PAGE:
2. Read the ingredients of your skin care collection, too. Moisturizers, face creams, lip balms and even some shampoos offering “SPF protection” probably contain oxybenzone and octinoxate.

      3. Choose products that feature zinc oxide or titanium dioxide as the active ingredient. Both are mineral sunscreens, which sit on top of your skin (rather than get absorbed into your skin and bloodstream).

      Which one is better? Zinc oxide and titanium dioxide both protect against UVA and UVB rays. Zinc oxide protects against UVB, UVA1 and UVA2 rays. Titanium dioxide protects against UVB and UVA2 rays, reports the Skin Cancer Foundation.

      4. Because zinc oxide and titanium dioxide physically block the sun, they work as soon as you apply them. Itʻs best to apply sunscreen in front of a mirror to be sure you don’t miss any spots.

      5. Both zinc oxide and titanium dioxide are water resistant. To be safe, reapply every two hours or after swimming or playing in the ocean.

      6. Because zinc oxide/titanium dioxide based sunscreens sit upon your skin, they can create a whitish cast, especially when wet. Wear it proudly, knowing youʻre doing your part for your skin and the coral reefs.

      Another option is to look for products made from clear zinc oxide, which generally has less of a whitish cast.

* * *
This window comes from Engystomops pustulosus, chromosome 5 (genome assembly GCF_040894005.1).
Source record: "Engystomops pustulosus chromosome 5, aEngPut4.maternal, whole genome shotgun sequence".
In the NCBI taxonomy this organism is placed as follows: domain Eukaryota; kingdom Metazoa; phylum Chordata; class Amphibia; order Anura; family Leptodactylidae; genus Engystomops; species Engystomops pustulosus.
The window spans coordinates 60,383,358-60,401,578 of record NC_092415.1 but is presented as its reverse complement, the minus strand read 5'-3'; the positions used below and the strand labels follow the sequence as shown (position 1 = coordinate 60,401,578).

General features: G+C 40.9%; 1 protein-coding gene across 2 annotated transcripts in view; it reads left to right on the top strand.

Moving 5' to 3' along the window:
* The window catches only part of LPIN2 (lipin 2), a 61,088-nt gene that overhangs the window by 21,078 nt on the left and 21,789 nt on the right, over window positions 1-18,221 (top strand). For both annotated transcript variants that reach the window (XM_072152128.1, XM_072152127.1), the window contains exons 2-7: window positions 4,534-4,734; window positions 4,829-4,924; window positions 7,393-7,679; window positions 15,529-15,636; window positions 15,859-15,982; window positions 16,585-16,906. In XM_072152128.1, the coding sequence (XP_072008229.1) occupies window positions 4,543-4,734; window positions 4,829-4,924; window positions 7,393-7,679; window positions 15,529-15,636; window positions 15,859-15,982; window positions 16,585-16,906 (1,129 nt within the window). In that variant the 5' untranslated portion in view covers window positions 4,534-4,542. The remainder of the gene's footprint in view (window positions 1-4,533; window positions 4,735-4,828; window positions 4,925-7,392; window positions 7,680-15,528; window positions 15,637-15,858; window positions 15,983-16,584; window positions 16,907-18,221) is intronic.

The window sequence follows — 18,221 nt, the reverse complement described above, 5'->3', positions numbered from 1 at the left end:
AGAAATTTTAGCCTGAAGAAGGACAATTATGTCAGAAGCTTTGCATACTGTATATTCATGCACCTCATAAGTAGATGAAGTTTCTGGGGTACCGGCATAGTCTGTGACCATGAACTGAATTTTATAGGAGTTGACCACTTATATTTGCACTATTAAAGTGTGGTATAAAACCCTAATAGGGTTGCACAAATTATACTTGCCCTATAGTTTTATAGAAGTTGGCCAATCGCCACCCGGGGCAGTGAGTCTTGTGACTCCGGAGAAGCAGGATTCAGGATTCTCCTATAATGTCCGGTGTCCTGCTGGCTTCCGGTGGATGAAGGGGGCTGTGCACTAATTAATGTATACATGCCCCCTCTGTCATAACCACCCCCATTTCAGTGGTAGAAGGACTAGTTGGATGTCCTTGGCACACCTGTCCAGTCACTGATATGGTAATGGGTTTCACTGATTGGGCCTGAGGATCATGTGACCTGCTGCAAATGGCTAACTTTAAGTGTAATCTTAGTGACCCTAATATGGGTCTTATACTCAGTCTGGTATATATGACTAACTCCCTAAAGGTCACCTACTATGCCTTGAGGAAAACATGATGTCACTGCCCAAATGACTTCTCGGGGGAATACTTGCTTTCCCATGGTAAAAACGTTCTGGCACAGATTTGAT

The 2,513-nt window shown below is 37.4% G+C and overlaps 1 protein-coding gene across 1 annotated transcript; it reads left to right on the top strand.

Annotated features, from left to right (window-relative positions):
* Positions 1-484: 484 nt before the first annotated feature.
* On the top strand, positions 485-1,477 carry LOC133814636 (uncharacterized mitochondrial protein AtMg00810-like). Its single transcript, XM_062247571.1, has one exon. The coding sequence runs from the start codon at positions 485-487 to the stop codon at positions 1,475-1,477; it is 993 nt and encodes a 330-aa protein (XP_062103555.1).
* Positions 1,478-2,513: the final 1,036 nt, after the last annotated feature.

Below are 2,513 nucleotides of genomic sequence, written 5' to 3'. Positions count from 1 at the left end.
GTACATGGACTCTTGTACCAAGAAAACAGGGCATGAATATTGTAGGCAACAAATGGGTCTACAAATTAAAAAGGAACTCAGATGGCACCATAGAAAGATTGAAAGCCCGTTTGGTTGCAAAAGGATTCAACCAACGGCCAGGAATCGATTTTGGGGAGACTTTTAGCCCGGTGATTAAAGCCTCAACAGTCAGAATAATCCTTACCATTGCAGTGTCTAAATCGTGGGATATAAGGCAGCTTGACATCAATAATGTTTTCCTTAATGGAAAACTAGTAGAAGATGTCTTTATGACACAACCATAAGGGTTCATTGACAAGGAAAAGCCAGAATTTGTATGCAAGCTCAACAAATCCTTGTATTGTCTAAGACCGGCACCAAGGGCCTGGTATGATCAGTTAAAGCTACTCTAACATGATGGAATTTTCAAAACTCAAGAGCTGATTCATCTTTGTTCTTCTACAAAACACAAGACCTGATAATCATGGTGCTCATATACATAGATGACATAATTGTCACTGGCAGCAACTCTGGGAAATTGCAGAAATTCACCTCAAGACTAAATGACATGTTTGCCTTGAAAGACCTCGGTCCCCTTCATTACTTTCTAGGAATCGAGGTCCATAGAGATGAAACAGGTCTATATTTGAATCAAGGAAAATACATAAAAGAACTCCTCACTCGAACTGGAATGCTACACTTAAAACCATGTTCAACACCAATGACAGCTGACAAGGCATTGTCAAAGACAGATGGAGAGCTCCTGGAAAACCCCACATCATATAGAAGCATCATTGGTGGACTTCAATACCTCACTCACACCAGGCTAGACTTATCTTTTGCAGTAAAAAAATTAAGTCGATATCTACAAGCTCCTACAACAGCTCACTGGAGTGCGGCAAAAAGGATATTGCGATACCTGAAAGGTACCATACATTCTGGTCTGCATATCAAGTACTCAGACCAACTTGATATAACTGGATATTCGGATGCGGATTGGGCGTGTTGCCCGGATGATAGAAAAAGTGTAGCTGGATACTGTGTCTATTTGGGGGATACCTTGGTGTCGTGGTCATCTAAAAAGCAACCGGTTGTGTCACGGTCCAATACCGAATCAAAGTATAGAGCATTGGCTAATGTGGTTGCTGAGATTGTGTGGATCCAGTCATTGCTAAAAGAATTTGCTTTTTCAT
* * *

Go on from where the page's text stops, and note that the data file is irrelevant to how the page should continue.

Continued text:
7. Reduce your need for sunscreen by covering up with a hat, rash guard, beach umbrella and maybe even swim tights (made with stretchy, quick dry fabric).

      Here are some natural food stores and dive shops on Maui that carry sunscreens that are free of oxybenzone and octinoxate:

      Ask for zinc oxide or titanium dioxide based sunscreens that are free of oxybenzone and octinoxate wherever you shop for body care products. Encourage stores to carry these safer alternatives.

      Remember that even if you are miles away from the ocean, chemicals washed off your body in your shower or bath will eventually find their way to the sea. When you’re home, do a good turn for coral reefs everywhere by avoiding all body care products with oxybenzone and octinoxate.

      Reef in Brief